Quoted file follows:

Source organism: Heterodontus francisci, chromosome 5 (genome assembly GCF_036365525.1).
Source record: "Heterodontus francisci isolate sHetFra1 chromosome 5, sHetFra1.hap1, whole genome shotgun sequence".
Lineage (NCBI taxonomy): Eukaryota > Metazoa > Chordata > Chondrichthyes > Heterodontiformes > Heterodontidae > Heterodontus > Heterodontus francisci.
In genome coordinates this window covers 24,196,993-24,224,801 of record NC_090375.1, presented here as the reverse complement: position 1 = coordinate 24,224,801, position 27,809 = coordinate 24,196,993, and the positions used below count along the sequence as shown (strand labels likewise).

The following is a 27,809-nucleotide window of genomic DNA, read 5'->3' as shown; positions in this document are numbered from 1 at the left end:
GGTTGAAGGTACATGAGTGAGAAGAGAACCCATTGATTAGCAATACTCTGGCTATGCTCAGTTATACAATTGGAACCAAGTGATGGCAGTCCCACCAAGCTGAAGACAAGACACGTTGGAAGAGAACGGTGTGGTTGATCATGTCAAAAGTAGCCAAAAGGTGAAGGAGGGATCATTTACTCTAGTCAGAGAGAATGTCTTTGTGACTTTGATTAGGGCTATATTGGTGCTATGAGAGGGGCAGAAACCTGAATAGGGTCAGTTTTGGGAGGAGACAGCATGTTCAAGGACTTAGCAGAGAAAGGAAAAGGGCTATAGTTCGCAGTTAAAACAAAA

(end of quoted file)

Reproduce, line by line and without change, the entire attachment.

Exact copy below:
Source organism: Heterodontus francisci, chromosome 5 (genome assembly GCF_036365525.1).
Source record: "Heterodontus francisci isolate sHetFra1 chromosome 5, sHetFra1.hap1, whole genome shotgun sequence".
Lineage (NCBI taxonomy): Eukaryota > Metazoa > Chordata > Chondrichthyes > Heterodontiformes > Heterodontidae > Heterodontus > Heterodontus francisci.
In genome coordinates this window covers 24,196,993-24,224,801 of record NC_090375.1, presented here as the reverse complement: position 1 = coordinate 24,224,801, position 27,809 = coordinate 24,196,993, and the positions used below count along the sequence as shown (strand labels likewise).

The following is a 27,809-nucleotide window of genomic DNA, read 5'->3' as shown; positions in this document are numbered from 1 at the left end:
GGTTGAAGGTACATGAGTGAGAAGAGAACCCATTGATTAGCAATACTCTGGCTATGCTCAGTTATACAATTGGAACCAAGTGATGGCAGTCCCACCAAGCTGAAGACAAGACACGTTGGAAGAGAACGGTGTGGTTGATCATGTCAAAAGTAGCCAAAAGGTGAAGGAGGGATCATTTACTCTAGTCAGAGAGAATGTCTTTGTGACTTTGATTAGGGCTATATTGGTGCTATGAGAGGGGCAGAAACCTGAATAGGGTCAGTTTTGGGAGGAGACAGCATGTTCAAGGACTTAGCAGAGAAAGGAAAAGGGCTATAGTTCGCAGTTAAAACAAAA